But as you’re undoubtedly aware, there’s an election tomorrow. I mean, I certainly hope you know that by now. And I assume you’ve studied the candidates and the issues, and you don’t need me to tell you how to vote.

I trust you to do the right thing. Really, I do Whatever that may be.

But let’s talk, for just a minute, about California’s Proposition 8, the proposition that would amend the state constitution to ban gay marriage in this state.

People opposed to same-sex marriage have long argued that we have to defend the traditional definition of marriage; that allowing members of the same sex to get married would somehow weaken the institution or marriage. Some have even argued that thousands of married men and women would leave their spouses. once they were able to marry someone of the same sex.

So let me reassure you, from my own personal perspective.

In the five and a half months since gay marriage has been legal in this state, it has had no apparent effect on my marriage.

None.

My wife and I are just as married as we were in April of this year, or any of the previous 11 years since we tied the knot. And to the best of my knowledge, neither of us has felt the slightest desire to leave the other for any reason, let alone to marry someone else — of any sex.

Of course, maybe it takes a little longer than that. Like 6 months, or maybe a year.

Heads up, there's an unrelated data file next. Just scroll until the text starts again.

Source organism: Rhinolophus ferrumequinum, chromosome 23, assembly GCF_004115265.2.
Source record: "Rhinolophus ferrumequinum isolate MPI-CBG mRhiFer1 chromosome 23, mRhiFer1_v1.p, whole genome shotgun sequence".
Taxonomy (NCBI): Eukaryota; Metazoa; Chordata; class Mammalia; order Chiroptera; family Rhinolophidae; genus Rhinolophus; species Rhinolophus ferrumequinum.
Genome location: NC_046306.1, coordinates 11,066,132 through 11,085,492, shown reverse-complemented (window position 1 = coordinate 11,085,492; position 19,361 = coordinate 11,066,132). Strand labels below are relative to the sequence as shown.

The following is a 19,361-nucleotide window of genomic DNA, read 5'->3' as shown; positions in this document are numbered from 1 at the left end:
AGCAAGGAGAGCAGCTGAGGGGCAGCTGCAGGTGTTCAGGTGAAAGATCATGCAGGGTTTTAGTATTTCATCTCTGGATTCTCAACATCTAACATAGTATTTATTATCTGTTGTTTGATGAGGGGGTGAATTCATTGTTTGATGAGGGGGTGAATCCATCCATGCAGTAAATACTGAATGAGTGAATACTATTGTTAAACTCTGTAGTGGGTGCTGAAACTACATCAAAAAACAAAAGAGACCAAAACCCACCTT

But as far as I’m concerned, an inability to keep your zipper up in the presence of someone other than your spouse poses a far greater threat to marriage than allowing anyone to share the rites. As does an apparent willingness in this society to walk away from a marriage when things get hard, or someone gets bored.

And despite our close proximity to West Hollywood, I have never seen any sign of the infamous gay agenda that so many supporters of Prop 8 refer too, though I have seen a fey Filofax or two. Nor has anyone ever tried to recruit either of us to switch sides — although my wife is endlessly amused when someone turns around to check out my bike-firmed butt.

But let’s face it. Marriage isn’t always easy; but with the right person, it’s worth it.

And who am I to deny that to anyone?

My biggest problem with Prop 8, though, is that it takes away a right that people already have, and that thousands have already taken advantage of. It makes discrimination an official part of the state constitution — just like the Jim Crow laws of the deep south — and confers a separate but unequal status on a sizable minority group.

And that can never be right, no matter how you dress it up.

I trust you to make your own decisions, for your own reason. All I ask is that you vote. And that you do the right thing, whatever that means to you.

But as for me, I’m voting no on 8.

 

Gary encourages us to Bike the Vote — I couldn’t agree more — while LAist tells you what retailers are willing to break the law by rewarding you for voting. Here’s proof that a three-foot passing limit isn’t just a figment of our imagination. Bike Girl braves that which Angelenos fear most, and describes how others can survive the rain, as well. My friends at Altadena Blog announced the 2008 edition of the Tour de Altadena for all you San Gabriel Valley riders. And Bicycle Fixation gets it’s 15 minutes of fame in USA today.